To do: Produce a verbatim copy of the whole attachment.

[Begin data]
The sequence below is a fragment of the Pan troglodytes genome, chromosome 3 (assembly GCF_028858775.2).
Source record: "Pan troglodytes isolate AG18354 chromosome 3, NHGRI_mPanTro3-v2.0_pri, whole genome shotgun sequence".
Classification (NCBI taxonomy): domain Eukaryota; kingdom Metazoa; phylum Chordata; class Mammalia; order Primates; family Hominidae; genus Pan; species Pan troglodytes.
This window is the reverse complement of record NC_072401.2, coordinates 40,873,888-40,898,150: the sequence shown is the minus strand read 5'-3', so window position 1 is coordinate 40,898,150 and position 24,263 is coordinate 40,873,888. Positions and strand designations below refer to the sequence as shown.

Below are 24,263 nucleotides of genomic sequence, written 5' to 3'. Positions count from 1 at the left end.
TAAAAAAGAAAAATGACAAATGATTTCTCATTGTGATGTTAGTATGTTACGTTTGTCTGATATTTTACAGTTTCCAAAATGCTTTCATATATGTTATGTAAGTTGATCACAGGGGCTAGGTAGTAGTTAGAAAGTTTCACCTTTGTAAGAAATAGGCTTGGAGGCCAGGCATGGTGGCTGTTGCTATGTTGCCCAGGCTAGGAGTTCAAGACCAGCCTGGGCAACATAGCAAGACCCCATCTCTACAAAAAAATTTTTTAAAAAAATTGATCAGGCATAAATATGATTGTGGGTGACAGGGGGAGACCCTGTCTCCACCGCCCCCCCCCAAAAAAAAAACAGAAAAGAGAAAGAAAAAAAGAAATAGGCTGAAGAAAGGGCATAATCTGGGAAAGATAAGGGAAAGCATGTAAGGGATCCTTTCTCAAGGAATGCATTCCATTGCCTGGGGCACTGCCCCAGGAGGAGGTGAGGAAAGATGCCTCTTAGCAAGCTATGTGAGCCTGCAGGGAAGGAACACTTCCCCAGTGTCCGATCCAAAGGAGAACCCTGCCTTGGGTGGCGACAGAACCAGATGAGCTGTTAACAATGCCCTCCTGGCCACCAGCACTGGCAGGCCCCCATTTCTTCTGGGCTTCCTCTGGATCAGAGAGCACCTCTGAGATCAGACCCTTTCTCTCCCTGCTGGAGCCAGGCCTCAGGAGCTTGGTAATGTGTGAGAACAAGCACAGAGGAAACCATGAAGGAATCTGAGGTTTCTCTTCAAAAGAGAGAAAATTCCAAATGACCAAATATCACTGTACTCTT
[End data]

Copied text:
The sequence below is a fragment of the Pan troglodytes genome, chromosome 3 (assembly GCF_028858775.2).
Source record: "Pan troglodytes isolate AG18354 chromosome 3, NHGRI_mPanTro3-v2.0_pri, whole genome shotgun sequence".
Classification (NCBI taxonomy): domain Eukaryota; kingdom Metazoa; phylum Chordata; class Mammalia; order Primates; family Hominidae; genus Pan; species Pan troglodytes.
This window is the reverse complement of record NC_072401.2, coordinates 40,873,888-40,898,150: the sequence shown is the minus strand read 5'-3', so window position 1 is coordinate 40,898,150 and position 24,263 is coordinate 40,873,888. Positions and strand designations below refer to the sequence as shown.

Below are 24,263 nucleotides of genomic sequence, written 5' to 3'. Positions count from 1 at the left end.
TAAAAAAGAAAAATGACAAATGATTTCTCATTGTGATGTTAGTATGTTACGTTTGTCTGATATTTTACAGTTTCCAAAATGCTTTCATATATGTTATGTAAGTTGATCACAGGGGCTAGGTAGTAGTTAGAAAGTTTCACCTTTGTAAGAAATAGGCTTGGAGGCCAGGCATGGTGGCTGTTGCTATGTTGCCCAGGCTAGGAGTTCAAGACCAGCCTGGGCAACATAGCAAGACCCCATCTCTACAAAAAAATTTTTTAAAAAAATTGATCAGGCATAAATATGATTGTGGGTGACAGGGGGAGACCCTGTCTCCACCGCCCCCCCCCAAAAAAAAAACAGAAAAGAGAAAGAAAAAAAGAAATAGGCTGAAGAAAGGGCATAATCTGGGAAAGATAAGGGAAAGCATGTAAGGGATCCTTTCTCAAGGAATGCATTCCATTGCCTGGGGCACTGCCCCAGGAGGAGGTGAGGAAAGATGCCTCTTAGCAAGCTATGTGAGCCTGCAGGGAAGGAACACTTCCCCAGTGTCCGATCCAAAGGAGAACCCTGCCTTGGGTGGCGACAGAACCAGATGAGCTGTTAACAATGCCCTCCTGGCCACCAGCACTGGCAGGCCCCCATTTCTTCTGGGCTTCCTCTGGATCAGAGAGCACCTCTGAGATCAGACCCTTTCTCTCCCTGCTGGAGCCAGGCCTCAGGAGCTTGGTAATGTGTGAGAACAAGCACAGAGGAAACCATGAAGGAATCTGAGGTTTCTCTTCAAAAGAGAGAAAATTCCAAATGACCAAATATCACTGTACTCTT